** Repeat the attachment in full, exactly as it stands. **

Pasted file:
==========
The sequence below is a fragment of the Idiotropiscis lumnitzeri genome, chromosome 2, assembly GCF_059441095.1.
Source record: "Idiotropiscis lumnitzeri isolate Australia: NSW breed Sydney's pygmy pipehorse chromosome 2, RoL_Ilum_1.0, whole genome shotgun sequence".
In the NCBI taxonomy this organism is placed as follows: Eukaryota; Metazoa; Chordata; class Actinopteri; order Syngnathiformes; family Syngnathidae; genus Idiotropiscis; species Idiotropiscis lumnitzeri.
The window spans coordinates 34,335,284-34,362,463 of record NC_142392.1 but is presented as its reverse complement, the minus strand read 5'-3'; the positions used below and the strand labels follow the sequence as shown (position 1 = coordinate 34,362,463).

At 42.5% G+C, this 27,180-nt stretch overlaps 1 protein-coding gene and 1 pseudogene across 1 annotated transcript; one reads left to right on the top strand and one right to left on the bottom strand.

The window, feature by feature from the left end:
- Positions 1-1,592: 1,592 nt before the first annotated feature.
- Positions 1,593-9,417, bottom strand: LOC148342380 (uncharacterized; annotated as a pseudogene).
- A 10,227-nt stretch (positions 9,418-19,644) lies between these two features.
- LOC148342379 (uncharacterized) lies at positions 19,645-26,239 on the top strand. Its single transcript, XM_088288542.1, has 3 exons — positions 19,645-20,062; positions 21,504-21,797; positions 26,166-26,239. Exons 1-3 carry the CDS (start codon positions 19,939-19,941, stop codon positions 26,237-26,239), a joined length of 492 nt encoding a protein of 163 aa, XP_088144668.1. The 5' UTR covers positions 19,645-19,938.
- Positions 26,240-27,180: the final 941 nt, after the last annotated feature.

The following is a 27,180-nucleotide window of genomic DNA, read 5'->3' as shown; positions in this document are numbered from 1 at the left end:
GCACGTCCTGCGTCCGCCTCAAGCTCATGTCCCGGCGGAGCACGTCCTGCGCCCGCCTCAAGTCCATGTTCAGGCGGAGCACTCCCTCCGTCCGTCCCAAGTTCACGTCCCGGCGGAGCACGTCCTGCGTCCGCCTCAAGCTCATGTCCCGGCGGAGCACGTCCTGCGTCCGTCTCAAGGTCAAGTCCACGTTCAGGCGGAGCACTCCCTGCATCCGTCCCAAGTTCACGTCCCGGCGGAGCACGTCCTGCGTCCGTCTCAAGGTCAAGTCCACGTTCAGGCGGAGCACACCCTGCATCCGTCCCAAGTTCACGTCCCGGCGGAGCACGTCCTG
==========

The sequence below is a fragment of the Idiotropiscis lumnitzeri genome, chromosome 2, assembly GCF_059441095.1.
Source record: "Idiotropiscis lumnitzeri isolate Australia: NSW breed Sydney's pygmy pipehorse chromosome 2, RoL_Ilum_1.0, whole genome shotgun sequence".
In the NCBI taxonomy this organism is placed as follows: Eukaryota; Metazoa; Chordata; class Actinopteri; order Syngnathiformes; family Syngnathidae; genus Idiotropiscis; species Idiotropiscis lumnitzeri.
The window spans coordinates 34,335,284-34,362,463 of record NC_142392.1 but is presented as its reverse complement, the minus strand read 5'-3'; the positions used below and the strand labels follow the sequence as shown (position 1 = coordinate 34,362,463).

At 42.5% G+C, this 27,180-nt stretch overlaps 1 protein-coding gene and 1 pseudogene across 1 annotated transcript; one reads left to right on the top strand and one right to left on the bottom strand.

The window, feature by feature from the left end:
- Positions 1-1,592: 1,592 nt before the first annotated feature.
- Positions 1,593-9,417, bottom strand: LOC148342380 (uncharacterized; annotated as a pseudogene).
- A 10,227-nt stretch (positions 9,418-19,644) lies between these two features.
- LOC148342379 (uncharacterized) lies at positions 19,645-26,239 on the top strand. Its single transcript, XM_088288542.1, has 3 exons — positions 19,645-20,062; positions 21,504-21,797; positions 26,166-26,239. Exons 1-3 carry the CDS (start codon positions 19,939-19,941, stop codon positions 26,237-26,239), a joined length of 492 nt encoding a protein of 163 aa, XP_088144668.1. The 5' UTR covers positions 19,645-19,938.
- Positions 26,240-27,180: the final 941 nt, after the last annotated feature.

The following is a 27,180-nucleotide window of genomic DNA, read 5'->3' as shown; positions in this document are numbered from 1 at the left end:
GCACGTCCTGCGTCCGCCTCAAGCTCATGTCCCGGCGGAGCACGTCCTGCGCCCGCCTCAAGTCCATGTTCAGGCGGAGCACTCCCTCCGTCCGTCCCAAGTTCACGTCCCGGCGGAGCACGTCCTGCGTCCGCCTCAAGCTCATGTCCCGGCGGAGCACGTCCTGCGTCCGTCTCAAGGTCAAGTCCACGTTCAGGCGGAGCACTCCCTGCATCCGTCCCAAGTTCACGTCCCGGCGGAGCACGTCCTGCGTCCGTCTCAAGGTCAAGTCCACGTTCAGGCGGAGCACACCCTGCATCCGTCCCAAGTTCACGTCCCGGCGGAGCACGTCCTG